Two takes: What's the best way to treat insomnia?

Two takes: What's the best way to treat insomnia?



Two takes: What's the best way to treat insomnia?

It's been weeks, if not months, of restless sleep, and you've long abandoned counting sheep. It's time to confront the condition that's keeping you up at night.

The naturopath: Pamela Frank, Forces of Nature Wellness Clinic, Toronto
"Insomnia is associated with a state of hyperarousal. My patients often report an inability to ‘turn their brains off.' They stress over their lack of sleep, which only creates a vicious cycle. The condition can appear as difficulty falling asleep—referred to as sleep initiation insomnia—or not being able to go back to sleep after waking one or more times during the night, called sleep maintenance insomnia. 

"Besides the obvious fatigue, a lack of sleep can decrease physical and mental functioning as well as lower vitality and increase cravings for carbs, caffeine and sugar; other major health consequences, like a poor response to insulin, can also appear. Before seeing a specialist, check your caffeine intake—no coffee, tea or chocolate after noon—and ensure that your bedroom is dark, cool and quiet. Sedentary work can leave you overly energized at the end of the day, so exercise can help—but working out late in the day can be too stimulating for some. 

"After auditing your sleep habits and making room for healthy ones, consider certain natural medicines on the advice of your naturopathic doctor. Our pineal gland, located in the brain, naturally secretes melatonin when night falls, but you can take melatonin supplements for sleep initiation; grogginess and nightmares are, however, common side-effects. Valerian root, taken in tea, tincture or tablet form, is one of the best natural sedatives, while magnesium has a relaxing effect on the nervous system."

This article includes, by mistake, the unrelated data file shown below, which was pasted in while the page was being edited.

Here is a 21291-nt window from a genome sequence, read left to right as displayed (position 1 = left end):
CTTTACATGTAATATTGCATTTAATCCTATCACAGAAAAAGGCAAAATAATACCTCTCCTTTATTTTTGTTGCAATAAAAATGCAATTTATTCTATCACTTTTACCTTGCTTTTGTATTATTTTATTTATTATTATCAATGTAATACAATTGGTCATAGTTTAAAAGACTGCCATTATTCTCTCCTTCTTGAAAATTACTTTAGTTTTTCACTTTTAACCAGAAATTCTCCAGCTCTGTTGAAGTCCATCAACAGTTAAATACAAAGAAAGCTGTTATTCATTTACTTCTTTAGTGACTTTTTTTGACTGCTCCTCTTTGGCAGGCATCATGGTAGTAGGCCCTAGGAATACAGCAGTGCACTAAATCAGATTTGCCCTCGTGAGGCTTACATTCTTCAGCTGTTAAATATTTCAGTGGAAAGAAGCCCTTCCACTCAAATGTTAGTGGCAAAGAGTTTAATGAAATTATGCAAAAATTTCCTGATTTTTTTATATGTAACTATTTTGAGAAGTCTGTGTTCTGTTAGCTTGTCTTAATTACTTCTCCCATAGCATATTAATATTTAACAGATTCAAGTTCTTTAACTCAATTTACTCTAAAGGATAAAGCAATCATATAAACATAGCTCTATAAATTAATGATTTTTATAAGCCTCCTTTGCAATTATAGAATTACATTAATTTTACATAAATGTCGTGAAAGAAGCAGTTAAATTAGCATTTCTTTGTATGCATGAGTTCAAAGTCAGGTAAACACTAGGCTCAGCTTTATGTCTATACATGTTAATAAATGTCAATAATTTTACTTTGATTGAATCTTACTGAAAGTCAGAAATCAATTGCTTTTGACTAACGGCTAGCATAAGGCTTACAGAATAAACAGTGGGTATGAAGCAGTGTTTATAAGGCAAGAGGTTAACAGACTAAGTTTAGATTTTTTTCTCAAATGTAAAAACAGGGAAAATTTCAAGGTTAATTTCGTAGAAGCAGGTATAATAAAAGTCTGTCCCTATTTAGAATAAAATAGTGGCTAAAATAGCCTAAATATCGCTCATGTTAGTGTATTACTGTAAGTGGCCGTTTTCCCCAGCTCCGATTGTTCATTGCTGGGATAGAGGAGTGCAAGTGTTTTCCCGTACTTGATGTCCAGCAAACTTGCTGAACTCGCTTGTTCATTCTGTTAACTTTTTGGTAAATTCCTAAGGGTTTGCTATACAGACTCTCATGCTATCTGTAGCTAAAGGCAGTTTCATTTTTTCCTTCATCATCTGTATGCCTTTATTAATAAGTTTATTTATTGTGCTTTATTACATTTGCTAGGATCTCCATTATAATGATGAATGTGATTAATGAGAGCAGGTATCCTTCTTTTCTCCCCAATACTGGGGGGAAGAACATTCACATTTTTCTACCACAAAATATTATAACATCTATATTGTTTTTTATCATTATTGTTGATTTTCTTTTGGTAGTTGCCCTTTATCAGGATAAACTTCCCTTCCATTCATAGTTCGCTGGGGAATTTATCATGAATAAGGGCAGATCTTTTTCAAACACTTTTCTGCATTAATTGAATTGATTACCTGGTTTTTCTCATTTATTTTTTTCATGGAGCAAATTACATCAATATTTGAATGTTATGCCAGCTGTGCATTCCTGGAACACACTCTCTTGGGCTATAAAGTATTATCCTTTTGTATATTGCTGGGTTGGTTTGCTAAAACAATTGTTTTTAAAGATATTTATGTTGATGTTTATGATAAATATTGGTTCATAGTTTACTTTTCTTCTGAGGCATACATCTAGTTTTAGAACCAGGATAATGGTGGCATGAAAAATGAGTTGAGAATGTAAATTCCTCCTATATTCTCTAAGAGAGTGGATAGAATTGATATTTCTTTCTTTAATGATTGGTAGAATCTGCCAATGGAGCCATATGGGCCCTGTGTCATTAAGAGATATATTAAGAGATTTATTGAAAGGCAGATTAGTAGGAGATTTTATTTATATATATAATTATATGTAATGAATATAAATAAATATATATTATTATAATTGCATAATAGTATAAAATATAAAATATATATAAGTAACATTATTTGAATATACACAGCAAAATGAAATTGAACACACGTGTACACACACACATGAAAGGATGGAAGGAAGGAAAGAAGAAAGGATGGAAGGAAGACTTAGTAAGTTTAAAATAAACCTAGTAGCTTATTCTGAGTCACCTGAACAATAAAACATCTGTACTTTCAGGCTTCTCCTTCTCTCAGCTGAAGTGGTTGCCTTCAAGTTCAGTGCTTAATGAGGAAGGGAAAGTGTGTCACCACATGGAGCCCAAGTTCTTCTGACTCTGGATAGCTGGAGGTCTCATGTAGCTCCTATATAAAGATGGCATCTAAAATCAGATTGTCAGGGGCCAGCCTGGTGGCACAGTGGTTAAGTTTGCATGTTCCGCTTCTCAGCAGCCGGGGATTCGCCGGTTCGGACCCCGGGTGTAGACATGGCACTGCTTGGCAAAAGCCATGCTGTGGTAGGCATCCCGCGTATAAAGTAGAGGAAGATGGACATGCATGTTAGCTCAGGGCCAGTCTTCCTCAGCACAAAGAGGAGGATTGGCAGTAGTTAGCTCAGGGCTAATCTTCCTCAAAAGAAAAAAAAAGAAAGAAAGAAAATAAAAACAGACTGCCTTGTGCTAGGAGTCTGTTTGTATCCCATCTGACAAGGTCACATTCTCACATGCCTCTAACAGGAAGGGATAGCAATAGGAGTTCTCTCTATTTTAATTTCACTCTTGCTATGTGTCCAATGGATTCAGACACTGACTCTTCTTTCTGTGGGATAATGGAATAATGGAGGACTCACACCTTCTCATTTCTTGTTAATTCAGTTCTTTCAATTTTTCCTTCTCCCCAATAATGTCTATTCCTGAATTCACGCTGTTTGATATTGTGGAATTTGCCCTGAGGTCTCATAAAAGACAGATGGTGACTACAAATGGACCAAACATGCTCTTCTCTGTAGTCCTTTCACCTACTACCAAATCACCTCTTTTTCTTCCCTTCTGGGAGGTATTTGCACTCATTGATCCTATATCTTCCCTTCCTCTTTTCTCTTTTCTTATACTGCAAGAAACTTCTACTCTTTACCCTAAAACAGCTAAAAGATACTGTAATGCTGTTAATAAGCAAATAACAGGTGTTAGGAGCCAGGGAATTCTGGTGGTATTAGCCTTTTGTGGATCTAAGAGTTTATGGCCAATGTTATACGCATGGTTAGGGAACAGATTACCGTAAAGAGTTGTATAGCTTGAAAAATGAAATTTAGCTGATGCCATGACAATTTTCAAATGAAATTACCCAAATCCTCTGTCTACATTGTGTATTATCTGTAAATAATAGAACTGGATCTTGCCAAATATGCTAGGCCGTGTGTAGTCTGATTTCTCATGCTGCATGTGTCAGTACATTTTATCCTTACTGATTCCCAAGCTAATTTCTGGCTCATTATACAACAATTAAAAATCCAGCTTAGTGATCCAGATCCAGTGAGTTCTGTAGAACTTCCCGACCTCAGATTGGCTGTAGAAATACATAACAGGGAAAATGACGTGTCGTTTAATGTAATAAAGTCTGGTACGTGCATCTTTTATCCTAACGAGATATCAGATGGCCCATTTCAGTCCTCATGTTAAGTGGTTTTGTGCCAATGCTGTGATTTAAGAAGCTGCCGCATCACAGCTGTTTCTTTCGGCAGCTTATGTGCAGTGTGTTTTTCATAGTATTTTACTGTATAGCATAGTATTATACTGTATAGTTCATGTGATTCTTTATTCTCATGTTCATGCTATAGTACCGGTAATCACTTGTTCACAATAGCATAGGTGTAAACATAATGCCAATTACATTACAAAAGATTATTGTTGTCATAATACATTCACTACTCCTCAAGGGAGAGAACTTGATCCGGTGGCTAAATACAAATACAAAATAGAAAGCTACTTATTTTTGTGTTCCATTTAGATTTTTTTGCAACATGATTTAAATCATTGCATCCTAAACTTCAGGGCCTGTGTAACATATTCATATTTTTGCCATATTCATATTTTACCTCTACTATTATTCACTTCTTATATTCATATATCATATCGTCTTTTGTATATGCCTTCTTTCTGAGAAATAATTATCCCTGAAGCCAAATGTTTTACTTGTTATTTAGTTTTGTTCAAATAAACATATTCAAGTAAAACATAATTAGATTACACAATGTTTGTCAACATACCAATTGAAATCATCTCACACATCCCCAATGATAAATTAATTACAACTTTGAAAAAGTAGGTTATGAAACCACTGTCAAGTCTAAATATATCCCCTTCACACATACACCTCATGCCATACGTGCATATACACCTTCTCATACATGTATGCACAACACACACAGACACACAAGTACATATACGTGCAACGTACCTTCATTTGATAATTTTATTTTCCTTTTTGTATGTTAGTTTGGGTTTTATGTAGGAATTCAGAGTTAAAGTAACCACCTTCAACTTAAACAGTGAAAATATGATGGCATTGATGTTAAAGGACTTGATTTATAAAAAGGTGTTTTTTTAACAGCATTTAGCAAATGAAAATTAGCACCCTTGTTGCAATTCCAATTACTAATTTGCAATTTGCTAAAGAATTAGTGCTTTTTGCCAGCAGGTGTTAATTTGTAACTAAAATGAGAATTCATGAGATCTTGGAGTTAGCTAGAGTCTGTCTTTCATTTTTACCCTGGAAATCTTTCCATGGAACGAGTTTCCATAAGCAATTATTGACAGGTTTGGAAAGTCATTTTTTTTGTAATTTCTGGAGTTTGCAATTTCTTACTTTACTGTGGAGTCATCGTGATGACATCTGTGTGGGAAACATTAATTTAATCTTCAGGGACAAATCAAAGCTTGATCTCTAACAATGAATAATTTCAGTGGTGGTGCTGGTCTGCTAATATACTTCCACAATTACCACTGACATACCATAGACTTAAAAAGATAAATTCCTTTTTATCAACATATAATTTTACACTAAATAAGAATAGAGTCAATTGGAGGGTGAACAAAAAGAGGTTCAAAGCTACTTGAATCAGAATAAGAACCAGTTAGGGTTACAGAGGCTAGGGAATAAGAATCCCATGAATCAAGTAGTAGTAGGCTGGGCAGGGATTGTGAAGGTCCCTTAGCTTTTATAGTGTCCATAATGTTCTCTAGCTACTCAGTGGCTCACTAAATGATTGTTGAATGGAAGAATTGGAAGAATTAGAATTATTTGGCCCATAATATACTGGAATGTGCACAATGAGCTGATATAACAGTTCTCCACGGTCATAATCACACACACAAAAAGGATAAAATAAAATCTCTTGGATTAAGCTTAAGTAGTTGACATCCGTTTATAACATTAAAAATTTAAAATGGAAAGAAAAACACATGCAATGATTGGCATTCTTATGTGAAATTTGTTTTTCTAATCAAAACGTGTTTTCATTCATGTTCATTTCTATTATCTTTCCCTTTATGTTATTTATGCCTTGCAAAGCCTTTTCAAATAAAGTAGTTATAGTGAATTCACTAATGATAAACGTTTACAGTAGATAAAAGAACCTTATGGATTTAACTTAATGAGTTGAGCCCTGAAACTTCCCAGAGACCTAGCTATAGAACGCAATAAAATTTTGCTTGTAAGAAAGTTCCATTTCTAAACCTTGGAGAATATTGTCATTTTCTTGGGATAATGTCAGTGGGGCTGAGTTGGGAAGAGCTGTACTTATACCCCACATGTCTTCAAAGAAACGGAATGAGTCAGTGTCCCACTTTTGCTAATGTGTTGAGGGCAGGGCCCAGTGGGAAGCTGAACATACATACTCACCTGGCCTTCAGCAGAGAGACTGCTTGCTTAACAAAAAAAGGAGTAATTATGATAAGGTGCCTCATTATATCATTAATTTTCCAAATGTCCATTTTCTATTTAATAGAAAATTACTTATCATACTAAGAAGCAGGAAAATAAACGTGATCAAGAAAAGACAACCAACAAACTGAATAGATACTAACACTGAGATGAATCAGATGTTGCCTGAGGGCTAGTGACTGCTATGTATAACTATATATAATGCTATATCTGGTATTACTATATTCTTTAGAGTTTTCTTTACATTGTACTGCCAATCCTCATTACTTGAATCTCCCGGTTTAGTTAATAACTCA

The psychiatrist: Dr. Atul Khullar, Northern Alberta Sleep Clinic, Edmonton
"Many people will cite insomnia when they've simply had a poor night's sleep or experienced symptoms of insomnia disorder, but insomnia is a clinical diagnosis of consistent sleep problems that interfere with daily functioning. Patients' biggest issues with the disorder include feelings of nonrestful sleep or daytime fatigue, anxiety, depression and pain. 

"Women, people over 60 and people with severe stress or a medical or mental health condition are most at risk for having or developing insomnia. Someone with insomnia also has an increased risk for heart disease, high blood pressure, diabetes and possibly dementia. Before seeing your health-care professional, look into making simple changes to your sleep behaviours, such as slowly reducing caffeine and alcohol intake, keeping electronics out of the bedroom and keeping the room temperature at 18°C to 19°C. A health-care profes­sional can then review your symptoms, medications and any medical conditions in order to make a clinical diagnosis.

"One mainstay treatment is cognitive behavioural therapy, a systematic process of changing sleep-interfering thoughts and actions on your own or with the help of a therapist. Medi­cations for sleep should be used with caution and only after or with behavioural therapy. Avoid over-the-counter medications for sleep, as they can have dangerous effects, such as slowed thinking, confusion and the tendency to lose your balance. And use your bedroom only for sleep and intimacy." 

What is insomnia?
The main difference between insomnia and a one-off poor night's sleep has to do with frequency and duration. Insomnia is defined by a difficulty falling asleep or staying asleep for at least three nights a week that lasts one month or longer. In addition to having trouble falling or staying asleep, someone with insomnia could experience such impairments as poor concentration, irritability, anxiety, headaches, mood changes and muscle pain throughout the day.

Insomnia can be either its own lifelong disorder—triggered by travel, a stressful life event or shift work—or be a symptom of a larger problem. Those larger issues causing restless nights and irritable days include the use of certain medications, depression, Alzheimer's disease or another sleep condition like sleep apnea or restless legs syndrome. 

Listen up, ladies
Women are more likely than men to have insomnia; hormonal changes during the menstrual cycle and menopause can affect slumber. Anxiety, depression, fibromyalgia and restless legs syndrome (also more common in women) can cause this disorder, too.




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Two takes: What's the best way to treat insomnia?